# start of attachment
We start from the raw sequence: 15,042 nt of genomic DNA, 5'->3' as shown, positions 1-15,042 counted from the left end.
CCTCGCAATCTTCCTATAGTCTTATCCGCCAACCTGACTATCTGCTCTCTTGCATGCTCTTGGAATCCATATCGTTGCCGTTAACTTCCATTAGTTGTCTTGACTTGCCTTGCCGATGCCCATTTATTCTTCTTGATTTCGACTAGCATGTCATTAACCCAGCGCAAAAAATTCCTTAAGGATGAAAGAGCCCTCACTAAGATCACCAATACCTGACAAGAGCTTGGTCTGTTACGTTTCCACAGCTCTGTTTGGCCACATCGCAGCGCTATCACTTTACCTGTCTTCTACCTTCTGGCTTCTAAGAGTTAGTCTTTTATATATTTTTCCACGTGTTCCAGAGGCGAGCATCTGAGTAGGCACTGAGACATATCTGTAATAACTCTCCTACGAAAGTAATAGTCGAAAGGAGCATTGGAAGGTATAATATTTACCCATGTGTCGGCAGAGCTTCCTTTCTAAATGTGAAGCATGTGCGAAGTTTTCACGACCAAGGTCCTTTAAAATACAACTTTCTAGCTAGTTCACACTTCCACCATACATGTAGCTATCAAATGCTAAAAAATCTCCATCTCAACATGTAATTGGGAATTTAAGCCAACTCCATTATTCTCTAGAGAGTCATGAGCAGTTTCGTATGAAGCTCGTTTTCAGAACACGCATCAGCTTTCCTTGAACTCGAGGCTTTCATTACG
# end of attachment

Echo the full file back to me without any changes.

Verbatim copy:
We start from the raw sequence: 15,042 nt of genomic DNA, 5'->3' as shown, positions 1-15,042 counted from the left end.
CCTCGCAATCTTCCTATAGTCTTATCCGCCAACCTGACTATCTGCTCTCTTGCATGCTCTTGGAATCCATATCGTTGCCGTTAACTTCCATTAGTTGTCTTGACTTGCCTTGCCGATGCCCATTTATTCTTCTTGATTTCGACTAGCATGTCATTAACCCAGCGCAAAAAATTCCTTAAGGATGAAAGAGCCCTCACTAAGATCACCAATACCTGACAAGAGCTTGGTCTGTTACGTTTCCACAGCTCTGTTTGGCCACATCGCAGCGCTATCACTTTACCTGTCTTCTACCTTCTGGCTTCTAAGAGTTAGTCTTTTATATATTTTTCCACGTGTTCCAGAGGCGAGCATCTGAGTAGGCACTGAGACATATCTGTAATAACTCTCCTACGAAAGTAATAGTCGAAAGGAGCATTGGAAGGTATAATATTTACCCATGTGTCGGCAGAGCTTCCTTTCTAAATGTGAAGCATGTGCGAAGTTTTCACGACCAAGGTCCTTTAAAATACAACTTTCTAGCTAGTTCACACTTCCACCATACATGTAGCTATCAAATGCTAAAAAATCTCCATCTCAACATGTAATTGGGAATTTAAGCCAACTCCATTATTCTCTAGAGAGTCATGAGCAGTTTCGTATGAAGCTCGTTTTCAGAACACGCATCAGCTTTCCTTGAACTCGAGGCTTTCATTACG